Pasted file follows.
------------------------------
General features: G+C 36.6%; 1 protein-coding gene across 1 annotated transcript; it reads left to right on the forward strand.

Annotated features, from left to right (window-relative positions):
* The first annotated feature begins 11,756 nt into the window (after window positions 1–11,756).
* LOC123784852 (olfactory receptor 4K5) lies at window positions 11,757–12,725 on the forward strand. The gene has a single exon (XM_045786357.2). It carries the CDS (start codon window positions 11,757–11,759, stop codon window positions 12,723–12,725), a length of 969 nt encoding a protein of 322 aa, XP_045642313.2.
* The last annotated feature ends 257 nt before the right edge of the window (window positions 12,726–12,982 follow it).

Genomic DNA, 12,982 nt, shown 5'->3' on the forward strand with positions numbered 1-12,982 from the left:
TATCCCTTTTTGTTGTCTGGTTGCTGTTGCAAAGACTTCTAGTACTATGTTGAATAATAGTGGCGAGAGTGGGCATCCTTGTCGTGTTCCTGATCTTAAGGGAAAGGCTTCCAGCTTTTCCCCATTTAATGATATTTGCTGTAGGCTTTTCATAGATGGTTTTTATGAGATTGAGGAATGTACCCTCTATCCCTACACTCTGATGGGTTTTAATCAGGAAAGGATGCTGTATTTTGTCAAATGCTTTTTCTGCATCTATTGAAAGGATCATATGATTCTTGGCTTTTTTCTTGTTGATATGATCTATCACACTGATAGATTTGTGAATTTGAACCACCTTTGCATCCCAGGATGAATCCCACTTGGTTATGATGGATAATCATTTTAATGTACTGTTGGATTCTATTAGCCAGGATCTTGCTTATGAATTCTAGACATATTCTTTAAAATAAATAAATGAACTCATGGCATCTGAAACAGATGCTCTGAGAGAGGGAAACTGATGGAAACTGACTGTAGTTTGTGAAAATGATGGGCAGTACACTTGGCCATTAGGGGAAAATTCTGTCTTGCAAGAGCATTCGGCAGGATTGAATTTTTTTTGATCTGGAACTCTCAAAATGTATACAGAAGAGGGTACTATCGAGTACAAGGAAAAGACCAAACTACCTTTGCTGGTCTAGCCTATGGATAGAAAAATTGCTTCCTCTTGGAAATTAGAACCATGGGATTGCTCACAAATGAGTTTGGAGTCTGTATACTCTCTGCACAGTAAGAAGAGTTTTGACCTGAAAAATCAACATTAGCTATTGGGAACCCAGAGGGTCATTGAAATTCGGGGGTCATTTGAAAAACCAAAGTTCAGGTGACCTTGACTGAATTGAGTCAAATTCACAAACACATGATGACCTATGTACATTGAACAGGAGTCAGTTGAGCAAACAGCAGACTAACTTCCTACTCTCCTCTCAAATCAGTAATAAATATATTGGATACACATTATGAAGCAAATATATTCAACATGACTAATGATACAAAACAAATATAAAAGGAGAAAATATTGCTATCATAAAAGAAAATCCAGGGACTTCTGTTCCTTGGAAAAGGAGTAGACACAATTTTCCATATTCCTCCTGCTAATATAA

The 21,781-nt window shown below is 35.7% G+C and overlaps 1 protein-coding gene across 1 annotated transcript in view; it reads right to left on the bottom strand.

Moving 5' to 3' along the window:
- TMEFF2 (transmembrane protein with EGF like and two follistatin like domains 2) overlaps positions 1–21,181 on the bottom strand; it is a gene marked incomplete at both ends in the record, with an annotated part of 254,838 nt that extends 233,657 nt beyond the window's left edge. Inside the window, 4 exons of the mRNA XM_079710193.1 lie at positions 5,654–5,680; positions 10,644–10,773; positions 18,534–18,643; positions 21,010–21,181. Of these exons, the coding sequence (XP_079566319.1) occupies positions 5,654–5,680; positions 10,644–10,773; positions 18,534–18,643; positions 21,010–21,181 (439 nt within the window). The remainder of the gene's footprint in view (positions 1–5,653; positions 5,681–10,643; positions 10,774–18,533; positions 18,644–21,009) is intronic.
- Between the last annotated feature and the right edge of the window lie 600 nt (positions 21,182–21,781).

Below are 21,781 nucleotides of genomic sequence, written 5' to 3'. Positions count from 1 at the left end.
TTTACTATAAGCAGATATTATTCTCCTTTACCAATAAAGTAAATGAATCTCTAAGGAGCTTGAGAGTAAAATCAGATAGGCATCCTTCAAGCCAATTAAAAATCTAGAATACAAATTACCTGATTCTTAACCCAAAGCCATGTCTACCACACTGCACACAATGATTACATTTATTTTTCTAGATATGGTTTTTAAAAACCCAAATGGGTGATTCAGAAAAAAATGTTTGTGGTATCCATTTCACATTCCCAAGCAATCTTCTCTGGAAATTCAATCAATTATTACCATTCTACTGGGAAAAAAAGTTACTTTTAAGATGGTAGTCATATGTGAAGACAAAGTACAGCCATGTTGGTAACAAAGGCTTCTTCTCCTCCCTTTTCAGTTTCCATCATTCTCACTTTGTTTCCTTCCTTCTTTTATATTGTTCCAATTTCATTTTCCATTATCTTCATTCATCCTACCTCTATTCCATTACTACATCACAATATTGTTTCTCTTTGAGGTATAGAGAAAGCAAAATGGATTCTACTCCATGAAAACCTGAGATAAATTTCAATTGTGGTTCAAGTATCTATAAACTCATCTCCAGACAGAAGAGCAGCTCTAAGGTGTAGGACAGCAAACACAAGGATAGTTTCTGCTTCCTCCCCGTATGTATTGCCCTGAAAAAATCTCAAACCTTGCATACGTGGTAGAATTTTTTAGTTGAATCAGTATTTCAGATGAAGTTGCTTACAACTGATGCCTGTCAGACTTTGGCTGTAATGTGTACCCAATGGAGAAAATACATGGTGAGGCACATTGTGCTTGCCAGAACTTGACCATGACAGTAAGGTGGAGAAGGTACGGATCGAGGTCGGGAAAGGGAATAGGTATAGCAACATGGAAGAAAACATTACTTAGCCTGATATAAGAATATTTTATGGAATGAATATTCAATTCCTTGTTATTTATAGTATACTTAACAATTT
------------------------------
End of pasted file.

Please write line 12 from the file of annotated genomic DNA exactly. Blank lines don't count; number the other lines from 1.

Below are 21,781 nucleotides of genomic sequence, written 5' to 3'. Positions count from 1 at the left end.